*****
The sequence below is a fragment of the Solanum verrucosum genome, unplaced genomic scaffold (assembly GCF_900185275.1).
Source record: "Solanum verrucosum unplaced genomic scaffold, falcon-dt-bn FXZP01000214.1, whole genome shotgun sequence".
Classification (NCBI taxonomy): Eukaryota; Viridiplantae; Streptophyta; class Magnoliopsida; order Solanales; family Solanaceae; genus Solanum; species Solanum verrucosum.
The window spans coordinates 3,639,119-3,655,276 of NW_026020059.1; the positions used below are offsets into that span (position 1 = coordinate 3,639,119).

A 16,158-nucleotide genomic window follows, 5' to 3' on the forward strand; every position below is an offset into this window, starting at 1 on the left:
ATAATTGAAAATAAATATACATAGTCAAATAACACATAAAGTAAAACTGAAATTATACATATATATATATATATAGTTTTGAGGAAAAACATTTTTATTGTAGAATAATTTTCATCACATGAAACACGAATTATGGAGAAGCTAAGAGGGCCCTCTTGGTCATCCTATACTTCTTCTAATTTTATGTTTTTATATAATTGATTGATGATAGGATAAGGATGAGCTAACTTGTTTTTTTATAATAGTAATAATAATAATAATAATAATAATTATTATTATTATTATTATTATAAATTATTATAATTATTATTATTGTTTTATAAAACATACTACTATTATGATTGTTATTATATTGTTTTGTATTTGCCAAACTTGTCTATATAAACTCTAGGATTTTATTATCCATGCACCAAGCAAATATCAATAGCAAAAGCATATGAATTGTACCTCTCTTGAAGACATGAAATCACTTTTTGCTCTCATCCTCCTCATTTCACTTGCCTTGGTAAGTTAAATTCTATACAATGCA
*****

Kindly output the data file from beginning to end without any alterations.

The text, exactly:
The sequence below is a fragment of the Solanum verrucosum genome, unplaced genomic scaffold (assembly GCF_900185275.1).
Source record: "Solanum verrucosum unplaced genomic scaffold, falcon-dt-bn FXZP01000214.1, whole genome shotgun sequence".
Classification (NCBI taxonomy): Eukaryota; Viridiplantae; Streptophyta; class Magnoliopsida; order Solanales; family Solanaceae; genus Solanum; species Solanum verrucosum.
The window spans coordinates 3,639,119-3,655,276 of NW_026020059.1; the positions used below are offsets into that span (position 1 = coordinate 3,639,119).

A 16,158-nucleotide genomic window follows, 5' to 3' on the forward strand; every position below is an offset into this window, starting at 1 on the left:
ATAATTGAAAATAAATATACATAGTCAAATAACACATAAAGTAAAACTGAAATTATACATATATATATATATATAGTTTTGAGGAAAAACATTTTTATTGTAGAATAATTTTCATCACATGAAACACGAATTATGGAGAAGCTAAGAGGGCCCTCTTGGTCATCCTATACTTCTTCTAATTTTATGTTTTTATATAATTGATTGATGATAGGATAAGGATGAGCTAACTTGTTTTTTTATAATAGTAATAATAATAATAATAATAATAATTATTATTATTATTATTATTATAAATTATTATAATTATTATTATTGTTTTATAAAACATACTACTATTATGATTGTTATTATATTGTTTTGTATTTGCCAAACTTGTCTATATAAACTCTAGGATTTTATTATCCATGCACCAAGCAAATATCAATAGCAAAAGCATATGAATTGTACCTCTCTTGAAGACATGAAATCACTTTTTGCTCTCATCCTCCTCATTTCACTTGCCTTGGTAAGTTAAATTCTATACAATGCA